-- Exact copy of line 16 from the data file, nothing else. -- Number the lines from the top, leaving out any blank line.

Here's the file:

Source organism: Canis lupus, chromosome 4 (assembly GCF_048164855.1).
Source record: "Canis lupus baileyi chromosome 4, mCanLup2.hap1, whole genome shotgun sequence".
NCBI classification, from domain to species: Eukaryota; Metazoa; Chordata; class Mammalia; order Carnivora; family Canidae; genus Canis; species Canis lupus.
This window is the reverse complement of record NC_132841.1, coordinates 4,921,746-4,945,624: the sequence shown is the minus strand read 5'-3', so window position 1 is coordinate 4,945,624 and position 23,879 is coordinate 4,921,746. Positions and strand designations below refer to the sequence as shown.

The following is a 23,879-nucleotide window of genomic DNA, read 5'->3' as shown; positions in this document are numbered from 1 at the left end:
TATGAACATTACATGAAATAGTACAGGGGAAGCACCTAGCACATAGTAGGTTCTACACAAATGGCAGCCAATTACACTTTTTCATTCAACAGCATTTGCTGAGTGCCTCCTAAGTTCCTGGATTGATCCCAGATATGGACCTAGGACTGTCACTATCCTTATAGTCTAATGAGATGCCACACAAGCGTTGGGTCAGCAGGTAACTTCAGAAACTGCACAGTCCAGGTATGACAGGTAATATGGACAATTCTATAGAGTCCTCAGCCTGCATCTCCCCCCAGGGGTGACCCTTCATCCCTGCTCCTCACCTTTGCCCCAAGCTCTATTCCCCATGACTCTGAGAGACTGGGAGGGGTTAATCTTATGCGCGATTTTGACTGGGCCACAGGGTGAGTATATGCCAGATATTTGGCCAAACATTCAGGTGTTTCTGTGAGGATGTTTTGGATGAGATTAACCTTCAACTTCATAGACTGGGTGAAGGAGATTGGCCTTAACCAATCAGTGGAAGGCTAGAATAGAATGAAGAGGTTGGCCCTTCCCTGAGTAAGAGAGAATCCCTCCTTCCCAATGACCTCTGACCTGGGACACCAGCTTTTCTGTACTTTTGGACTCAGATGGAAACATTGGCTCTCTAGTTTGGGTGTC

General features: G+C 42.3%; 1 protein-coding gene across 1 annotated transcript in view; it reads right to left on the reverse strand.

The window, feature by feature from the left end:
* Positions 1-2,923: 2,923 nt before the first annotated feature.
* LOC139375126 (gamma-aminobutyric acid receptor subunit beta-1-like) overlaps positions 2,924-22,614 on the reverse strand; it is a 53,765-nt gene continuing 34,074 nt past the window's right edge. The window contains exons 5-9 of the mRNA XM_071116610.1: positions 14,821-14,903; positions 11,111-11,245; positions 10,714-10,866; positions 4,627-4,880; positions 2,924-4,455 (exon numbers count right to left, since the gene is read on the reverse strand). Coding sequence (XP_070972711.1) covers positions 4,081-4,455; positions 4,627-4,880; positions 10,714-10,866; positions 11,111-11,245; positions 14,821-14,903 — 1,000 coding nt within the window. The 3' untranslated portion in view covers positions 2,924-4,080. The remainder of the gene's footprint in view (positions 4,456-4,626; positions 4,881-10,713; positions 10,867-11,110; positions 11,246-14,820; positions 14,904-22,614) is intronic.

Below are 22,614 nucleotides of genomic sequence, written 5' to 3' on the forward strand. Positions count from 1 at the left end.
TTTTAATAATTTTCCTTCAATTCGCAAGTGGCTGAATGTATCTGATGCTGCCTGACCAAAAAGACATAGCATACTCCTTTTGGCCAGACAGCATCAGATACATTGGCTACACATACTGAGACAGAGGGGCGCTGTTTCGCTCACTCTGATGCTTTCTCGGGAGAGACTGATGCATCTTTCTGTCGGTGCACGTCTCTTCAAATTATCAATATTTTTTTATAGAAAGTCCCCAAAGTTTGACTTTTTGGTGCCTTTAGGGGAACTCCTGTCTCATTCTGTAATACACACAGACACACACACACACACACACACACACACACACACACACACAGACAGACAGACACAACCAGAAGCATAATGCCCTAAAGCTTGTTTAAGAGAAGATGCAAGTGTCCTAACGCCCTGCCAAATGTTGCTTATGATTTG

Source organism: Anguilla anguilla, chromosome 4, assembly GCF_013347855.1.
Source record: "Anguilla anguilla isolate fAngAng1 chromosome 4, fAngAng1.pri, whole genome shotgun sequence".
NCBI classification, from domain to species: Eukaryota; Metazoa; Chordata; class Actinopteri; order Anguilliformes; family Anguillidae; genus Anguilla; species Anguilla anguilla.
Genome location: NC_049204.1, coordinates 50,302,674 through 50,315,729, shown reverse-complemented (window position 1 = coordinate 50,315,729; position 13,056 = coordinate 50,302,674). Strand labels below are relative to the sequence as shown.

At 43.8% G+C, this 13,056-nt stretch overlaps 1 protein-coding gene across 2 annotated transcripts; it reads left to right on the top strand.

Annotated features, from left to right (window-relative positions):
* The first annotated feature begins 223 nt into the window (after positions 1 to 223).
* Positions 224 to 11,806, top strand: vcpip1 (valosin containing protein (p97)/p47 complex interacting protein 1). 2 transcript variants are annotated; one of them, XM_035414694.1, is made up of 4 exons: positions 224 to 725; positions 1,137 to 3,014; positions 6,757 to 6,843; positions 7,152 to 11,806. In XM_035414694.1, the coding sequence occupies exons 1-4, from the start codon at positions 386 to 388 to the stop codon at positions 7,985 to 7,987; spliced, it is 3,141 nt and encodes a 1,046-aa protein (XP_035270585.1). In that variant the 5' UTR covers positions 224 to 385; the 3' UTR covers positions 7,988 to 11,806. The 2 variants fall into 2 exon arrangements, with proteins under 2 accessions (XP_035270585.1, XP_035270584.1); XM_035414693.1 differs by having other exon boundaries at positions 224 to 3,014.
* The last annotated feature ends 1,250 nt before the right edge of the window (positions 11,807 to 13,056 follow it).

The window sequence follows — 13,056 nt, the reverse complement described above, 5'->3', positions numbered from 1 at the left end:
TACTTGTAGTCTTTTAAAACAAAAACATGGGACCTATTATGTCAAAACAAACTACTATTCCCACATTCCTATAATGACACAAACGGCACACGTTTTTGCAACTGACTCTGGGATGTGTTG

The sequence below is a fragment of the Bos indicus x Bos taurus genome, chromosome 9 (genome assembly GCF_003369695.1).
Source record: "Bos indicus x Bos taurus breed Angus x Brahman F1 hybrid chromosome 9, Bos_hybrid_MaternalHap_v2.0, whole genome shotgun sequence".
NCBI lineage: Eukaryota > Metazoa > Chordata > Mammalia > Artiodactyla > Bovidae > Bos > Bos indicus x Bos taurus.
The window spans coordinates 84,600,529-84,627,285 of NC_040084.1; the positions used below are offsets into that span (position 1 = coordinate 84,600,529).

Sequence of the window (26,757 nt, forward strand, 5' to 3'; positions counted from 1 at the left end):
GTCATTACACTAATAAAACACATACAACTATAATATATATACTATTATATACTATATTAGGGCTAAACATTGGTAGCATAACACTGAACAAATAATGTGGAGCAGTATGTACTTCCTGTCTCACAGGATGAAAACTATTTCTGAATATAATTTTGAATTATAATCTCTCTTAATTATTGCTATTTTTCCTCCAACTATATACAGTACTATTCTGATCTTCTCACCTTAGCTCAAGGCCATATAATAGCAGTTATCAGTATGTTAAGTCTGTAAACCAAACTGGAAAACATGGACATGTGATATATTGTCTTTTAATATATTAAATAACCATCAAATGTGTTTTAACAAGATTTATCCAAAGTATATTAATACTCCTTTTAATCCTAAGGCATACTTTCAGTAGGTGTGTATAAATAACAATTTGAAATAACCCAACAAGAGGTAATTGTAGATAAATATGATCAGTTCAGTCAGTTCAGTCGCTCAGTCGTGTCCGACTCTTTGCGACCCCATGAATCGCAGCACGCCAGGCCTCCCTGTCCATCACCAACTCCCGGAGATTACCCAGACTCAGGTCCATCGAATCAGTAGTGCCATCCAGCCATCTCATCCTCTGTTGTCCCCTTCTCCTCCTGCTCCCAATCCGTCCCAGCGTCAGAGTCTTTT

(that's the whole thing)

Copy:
Genome location: NC_049204.1, coordinates 50,302,674 through 50,315,729, shown reverse-complemented (window position 1 = coordinate 50,315,729; position 13,056 = coordinate 50,302,674). Strand labels below are relative to the sequence as shown.